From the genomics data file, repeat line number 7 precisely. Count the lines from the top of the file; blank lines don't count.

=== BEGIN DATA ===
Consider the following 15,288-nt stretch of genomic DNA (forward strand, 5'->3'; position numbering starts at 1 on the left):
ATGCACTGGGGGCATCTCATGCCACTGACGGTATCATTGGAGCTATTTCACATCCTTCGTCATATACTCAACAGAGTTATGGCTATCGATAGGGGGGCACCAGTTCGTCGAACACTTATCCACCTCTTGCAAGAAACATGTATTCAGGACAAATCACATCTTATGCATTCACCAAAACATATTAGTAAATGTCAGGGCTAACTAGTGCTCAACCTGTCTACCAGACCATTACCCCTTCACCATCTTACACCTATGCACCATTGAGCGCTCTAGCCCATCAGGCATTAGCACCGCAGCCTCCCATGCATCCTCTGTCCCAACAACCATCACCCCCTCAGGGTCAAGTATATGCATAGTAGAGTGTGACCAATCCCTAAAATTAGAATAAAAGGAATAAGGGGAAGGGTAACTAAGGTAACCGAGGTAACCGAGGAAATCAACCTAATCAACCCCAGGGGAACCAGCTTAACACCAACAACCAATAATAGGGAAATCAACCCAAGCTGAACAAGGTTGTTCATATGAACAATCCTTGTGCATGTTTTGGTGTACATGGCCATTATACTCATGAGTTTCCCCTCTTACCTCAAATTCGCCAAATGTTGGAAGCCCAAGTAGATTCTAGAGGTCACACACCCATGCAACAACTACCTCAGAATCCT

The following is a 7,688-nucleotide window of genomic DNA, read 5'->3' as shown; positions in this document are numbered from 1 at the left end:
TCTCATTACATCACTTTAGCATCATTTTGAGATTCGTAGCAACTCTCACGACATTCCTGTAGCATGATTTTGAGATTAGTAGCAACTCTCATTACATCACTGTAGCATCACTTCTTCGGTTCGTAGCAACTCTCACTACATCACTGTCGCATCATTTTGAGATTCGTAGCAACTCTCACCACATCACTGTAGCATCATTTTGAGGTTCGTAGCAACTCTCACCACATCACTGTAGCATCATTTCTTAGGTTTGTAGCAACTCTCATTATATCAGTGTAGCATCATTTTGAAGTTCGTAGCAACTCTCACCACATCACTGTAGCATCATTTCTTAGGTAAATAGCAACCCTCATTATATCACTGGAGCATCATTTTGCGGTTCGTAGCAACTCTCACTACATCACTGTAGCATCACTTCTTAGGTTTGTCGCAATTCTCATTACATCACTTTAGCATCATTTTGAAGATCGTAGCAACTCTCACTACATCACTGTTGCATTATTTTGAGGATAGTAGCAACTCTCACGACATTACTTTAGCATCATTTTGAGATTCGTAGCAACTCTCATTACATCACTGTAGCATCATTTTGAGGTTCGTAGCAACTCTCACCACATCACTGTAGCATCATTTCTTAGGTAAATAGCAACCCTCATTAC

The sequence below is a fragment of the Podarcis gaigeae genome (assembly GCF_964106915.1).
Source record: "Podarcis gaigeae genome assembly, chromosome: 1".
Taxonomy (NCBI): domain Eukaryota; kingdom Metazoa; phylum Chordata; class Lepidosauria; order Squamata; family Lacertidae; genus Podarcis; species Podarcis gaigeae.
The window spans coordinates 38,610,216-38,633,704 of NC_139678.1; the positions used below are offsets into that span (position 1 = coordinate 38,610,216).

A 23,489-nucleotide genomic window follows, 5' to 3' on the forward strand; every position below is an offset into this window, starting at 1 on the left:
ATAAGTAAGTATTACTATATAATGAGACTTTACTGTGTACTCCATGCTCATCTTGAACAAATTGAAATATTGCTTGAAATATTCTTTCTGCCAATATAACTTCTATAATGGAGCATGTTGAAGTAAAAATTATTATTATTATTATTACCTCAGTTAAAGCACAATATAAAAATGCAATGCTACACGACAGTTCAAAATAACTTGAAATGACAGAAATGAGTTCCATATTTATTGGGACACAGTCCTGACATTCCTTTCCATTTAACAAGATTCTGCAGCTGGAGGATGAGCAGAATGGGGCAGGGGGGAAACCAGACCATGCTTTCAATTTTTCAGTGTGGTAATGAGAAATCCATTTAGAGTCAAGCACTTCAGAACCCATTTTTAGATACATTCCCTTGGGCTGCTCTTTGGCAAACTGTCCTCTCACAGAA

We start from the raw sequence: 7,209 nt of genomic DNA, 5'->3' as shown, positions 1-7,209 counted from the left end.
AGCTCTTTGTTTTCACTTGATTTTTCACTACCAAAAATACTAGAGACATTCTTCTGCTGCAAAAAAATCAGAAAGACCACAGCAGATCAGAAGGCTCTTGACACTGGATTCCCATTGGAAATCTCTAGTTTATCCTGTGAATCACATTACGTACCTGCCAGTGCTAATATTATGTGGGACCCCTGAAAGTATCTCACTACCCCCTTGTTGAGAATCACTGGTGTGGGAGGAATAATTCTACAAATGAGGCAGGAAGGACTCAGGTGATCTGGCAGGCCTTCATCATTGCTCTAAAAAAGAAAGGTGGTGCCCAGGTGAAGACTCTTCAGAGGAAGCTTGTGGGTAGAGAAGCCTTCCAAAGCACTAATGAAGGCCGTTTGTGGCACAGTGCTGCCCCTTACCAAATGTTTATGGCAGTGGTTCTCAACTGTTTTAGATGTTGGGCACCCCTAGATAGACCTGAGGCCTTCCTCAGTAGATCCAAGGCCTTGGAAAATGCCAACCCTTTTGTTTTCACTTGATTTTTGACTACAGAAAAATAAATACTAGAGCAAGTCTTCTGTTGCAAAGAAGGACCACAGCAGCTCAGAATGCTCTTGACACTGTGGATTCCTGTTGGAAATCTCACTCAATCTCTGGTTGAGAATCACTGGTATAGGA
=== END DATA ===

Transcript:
Taxonomy (NCBI): domain Eukaryota; kingdom Metazoa; phylum Chordata; class Lepidosauria; order Squamata; family Lacertidae; genus Podarcis; species Podarcis gaigeae.